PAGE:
Life's big decisions

Life's big decisions

By Andrew Mosley | 17/07/2020

Life's big decisions

THE two questions I have probably been asked most relate to whether or not I am married or have kids. When I answer “no” to both, people make certain assumptions.
Most big decisions in life are probably made in your 20s and 30s, but I made most of mine between primary school and about 16.
When I say I made them by then, what I actually mean is I avoided making any actual real life choices after that.
I didn’t know whether or not I wanted to do a degree, get a job, where I wanted to live. Any of that. But then life just happened.
In other areas though, I had made decisions really early in life and just stuck with them.
I remember a teacher at primary school going round the class and asking us if we wanted to get married, how many kids we would have and what career we fancied. I said I would never get married, definitely didn’t want to have children and would like to be a joiner (it turned out a level of DIY knowledge was needed to pursue that ambition so I knocked it on the head, which is more than I’ve ever done to a nail).
At secondary school, in what was then Religious Education (Christian indoctrination, in reality, but I think our school was almost exclusively CofE and Catholic) we were asked the same questions and I mostly gave the same answers, though swapping joinery for journalism (I really should have tried harder in woodwork, though I did successfully complete a pencil case and plant holder and brilliantly carved out a swan, but cocked up badly when attempting to place it in the centre of the plinth — have any of you tried making a plinth?).
The teacher asked why I didn’t want to get married or have kids and I said I thought marriage was a bit of a dated institution (must have read that somewhere) and largely ended in those concerned sticking it out for the sake of it or divorce, and having children was selfish as the population was already too high and we were destroying the environment, over-filling schools, building on green space etc (must have read that somewhere pt 2).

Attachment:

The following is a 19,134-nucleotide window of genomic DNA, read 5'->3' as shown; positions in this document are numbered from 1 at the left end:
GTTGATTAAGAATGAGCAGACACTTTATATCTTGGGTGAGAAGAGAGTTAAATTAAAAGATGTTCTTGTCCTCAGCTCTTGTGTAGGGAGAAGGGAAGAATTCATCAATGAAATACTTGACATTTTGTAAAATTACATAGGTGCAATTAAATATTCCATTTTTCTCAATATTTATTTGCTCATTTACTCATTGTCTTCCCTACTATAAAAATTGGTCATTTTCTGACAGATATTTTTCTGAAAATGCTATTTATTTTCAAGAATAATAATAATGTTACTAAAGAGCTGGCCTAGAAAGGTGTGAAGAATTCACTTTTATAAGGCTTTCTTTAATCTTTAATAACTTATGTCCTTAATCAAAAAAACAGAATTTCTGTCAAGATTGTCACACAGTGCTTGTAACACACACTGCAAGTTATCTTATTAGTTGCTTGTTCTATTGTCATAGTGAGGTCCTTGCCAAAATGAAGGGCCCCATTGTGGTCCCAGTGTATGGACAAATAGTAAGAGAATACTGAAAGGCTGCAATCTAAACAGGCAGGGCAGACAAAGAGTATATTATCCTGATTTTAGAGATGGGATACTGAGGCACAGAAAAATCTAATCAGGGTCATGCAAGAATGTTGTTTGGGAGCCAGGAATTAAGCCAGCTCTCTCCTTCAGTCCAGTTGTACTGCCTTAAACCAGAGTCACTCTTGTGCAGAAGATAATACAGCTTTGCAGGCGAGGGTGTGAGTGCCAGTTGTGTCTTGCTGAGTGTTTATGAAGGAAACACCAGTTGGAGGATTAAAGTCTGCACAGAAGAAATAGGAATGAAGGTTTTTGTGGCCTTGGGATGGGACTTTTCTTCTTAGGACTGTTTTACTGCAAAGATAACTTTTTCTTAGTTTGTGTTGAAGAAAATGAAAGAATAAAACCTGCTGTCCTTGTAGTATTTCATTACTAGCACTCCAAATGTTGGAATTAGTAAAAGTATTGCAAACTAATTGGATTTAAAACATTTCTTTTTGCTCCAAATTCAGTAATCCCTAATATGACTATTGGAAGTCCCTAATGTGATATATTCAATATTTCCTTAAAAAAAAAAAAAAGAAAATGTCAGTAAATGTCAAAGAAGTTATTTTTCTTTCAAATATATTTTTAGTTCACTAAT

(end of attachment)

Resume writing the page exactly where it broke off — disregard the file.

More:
The RE teacher countered that I was being selfish as I was depriving some as yet unborn people of life. Mmm...
I think in the end it was probably a mixture of both. I still believe my original arguments — and maybe that’s the point here, that most people form their opinions when quite young and base them on those they have heard from others while growing up, though that part clearly didn’t happen with me — but accept that I also couldn’t face missing out on going to the football when I wanted, spontaneous days or nights out, having to give up plans because the kids needed a lift somewhere etc.
It wouldn’t have worked out for the best anyway. I was only proposed to once and, having turned that down, the proposer went on to marry someone with a lot more money and became a successful author, while my other ex of any significance married my best mate.
In conclusion, sticking to my guns resulted in a better life for everyone concerned. Selfless, you see.
But did it work out better for me?
Can anyone ever know the answer to that question?